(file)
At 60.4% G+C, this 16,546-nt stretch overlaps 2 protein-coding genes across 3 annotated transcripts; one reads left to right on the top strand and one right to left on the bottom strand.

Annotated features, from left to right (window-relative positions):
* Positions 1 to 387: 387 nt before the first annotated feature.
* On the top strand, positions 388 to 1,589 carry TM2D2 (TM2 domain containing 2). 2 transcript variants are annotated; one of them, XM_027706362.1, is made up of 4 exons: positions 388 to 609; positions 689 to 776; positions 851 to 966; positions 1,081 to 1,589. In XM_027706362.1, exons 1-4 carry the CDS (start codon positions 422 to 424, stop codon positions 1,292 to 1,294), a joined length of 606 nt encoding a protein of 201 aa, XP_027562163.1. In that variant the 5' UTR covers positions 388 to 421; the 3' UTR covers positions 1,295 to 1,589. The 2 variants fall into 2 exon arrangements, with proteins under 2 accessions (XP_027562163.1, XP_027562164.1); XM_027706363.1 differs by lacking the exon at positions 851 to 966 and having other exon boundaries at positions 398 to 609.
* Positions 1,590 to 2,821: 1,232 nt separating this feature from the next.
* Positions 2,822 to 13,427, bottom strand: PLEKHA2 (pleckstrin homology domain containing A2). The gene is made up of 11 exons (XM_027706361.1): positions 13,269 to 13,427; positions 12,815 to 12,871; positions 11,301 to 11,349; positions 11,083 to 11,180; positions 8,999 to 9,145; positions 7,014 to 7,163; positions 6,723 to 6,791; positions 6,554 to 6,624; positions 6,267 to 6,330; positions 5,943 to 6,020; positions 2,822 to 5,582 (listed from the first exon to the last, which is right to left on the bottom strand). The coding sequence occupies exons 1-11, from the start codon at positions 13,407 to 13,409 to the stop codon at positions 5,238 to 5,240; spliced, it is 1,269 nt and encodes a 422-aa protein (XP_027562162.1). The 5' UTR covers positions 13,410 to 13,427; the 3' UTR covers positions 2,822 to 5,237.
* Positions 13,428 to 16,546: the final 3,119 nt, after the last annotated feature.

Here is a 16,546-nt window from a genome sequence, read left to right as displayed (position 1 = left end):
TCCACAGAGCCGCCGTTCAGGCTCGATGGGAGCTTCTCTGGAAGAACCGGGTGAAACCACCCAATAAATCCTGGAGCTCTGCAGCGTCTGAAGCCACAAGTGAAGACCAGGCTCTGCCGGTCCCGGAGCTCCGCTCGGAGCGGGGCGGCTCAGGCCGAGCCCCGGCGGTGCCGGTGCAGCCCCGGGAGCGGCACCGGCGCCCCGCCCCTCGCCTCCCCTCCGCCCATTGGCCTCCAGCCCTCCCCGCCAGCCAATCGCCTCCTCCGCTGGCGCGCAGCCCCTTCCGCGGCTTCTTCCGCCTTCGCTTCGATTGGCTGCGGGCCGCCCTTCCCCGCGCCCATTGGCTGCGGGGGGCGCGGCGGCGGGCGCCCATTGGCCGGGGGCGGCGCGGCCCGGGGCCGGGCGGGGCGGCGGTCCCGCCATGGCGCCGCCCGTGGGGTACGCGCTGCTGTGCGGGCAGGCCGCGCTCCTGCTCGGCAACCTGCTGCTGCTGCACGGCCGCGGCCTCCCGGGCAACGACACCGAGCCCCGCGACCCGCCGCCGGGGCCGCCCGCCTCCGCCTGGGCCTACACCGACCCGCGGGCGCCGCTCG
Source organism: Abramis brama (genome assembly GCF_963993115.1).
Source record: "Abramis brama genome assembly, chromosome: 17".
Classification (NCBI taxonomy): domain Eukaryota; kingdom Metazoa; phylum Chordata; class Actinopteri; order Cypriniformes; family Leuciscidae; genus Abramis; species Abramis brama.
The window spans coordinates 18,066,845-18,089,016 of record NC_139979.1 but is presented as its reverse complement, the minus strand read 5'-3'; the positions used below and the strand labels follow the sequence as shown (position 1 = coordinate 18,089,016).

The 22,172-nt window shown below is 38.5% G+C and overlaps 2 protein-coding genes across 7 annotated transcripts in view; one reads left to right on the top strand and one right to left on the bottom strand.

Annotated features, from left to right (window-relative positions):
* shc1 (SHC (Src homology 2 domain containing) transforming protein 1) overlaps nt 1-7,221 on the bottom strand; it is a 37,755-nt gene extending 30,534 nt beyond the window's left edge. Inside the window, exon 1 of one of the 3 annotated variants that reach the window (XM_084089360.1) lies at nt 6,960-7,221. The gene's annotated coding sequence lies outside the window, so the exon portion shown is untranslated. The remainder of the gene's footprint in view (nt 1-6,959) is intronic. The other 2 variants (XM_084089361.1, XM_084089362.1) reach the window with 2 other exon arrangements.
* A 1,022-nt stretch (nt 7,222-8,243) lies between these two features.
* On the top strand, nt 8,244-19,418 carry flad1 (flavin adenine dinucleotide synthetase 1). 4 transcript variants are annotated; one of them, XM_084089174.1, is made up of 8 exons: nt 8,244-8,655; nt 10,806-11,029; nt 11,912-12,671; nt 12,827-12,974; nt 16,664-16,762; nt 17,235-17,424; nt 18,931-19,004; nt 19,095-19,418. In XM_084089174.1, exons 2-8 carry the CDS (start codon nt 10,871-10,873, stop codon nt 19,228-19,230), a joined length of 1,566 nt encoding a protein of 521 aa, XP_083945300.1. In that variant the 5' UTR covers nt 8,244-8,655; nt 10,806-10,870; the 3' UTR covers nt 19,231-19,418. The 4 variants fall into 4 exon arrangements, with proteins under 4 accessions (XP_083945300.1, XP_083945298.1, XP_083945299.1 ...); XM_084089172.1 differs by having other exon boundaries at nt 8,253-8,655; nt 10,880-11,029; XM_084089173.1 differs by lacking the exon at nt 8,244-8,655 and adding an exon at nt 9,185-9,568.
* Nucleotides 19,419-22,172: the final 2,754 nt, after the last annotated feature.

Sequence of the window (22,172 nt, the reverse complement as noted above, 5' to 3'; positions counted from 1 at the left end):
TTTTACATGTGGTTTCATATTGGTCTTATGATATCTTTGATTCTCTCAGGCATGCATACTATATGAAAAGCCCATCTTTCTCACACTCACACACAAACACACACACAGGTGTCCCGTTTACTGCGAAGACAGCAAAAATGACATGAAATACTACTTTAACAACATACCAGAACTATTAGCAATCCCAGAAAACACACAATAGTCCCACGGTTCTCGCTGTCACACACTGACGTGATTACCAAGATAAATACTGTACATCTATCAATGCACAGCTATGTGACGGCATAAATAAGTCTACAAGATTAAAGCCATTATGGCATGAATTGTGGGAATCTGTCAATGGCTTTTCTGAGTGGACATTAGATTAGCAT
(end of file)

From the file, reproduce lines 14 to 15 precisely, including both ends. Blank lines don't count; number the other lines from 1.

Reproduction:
The 22,172-nt window shown below is 38.5% G+C and overlaps 2 protein-coding genes across 7 annotated transcripts in view; one reads left to right on the top strand and one right to left on the bottom strand.

Annotated features, from left to right (window-relative positions):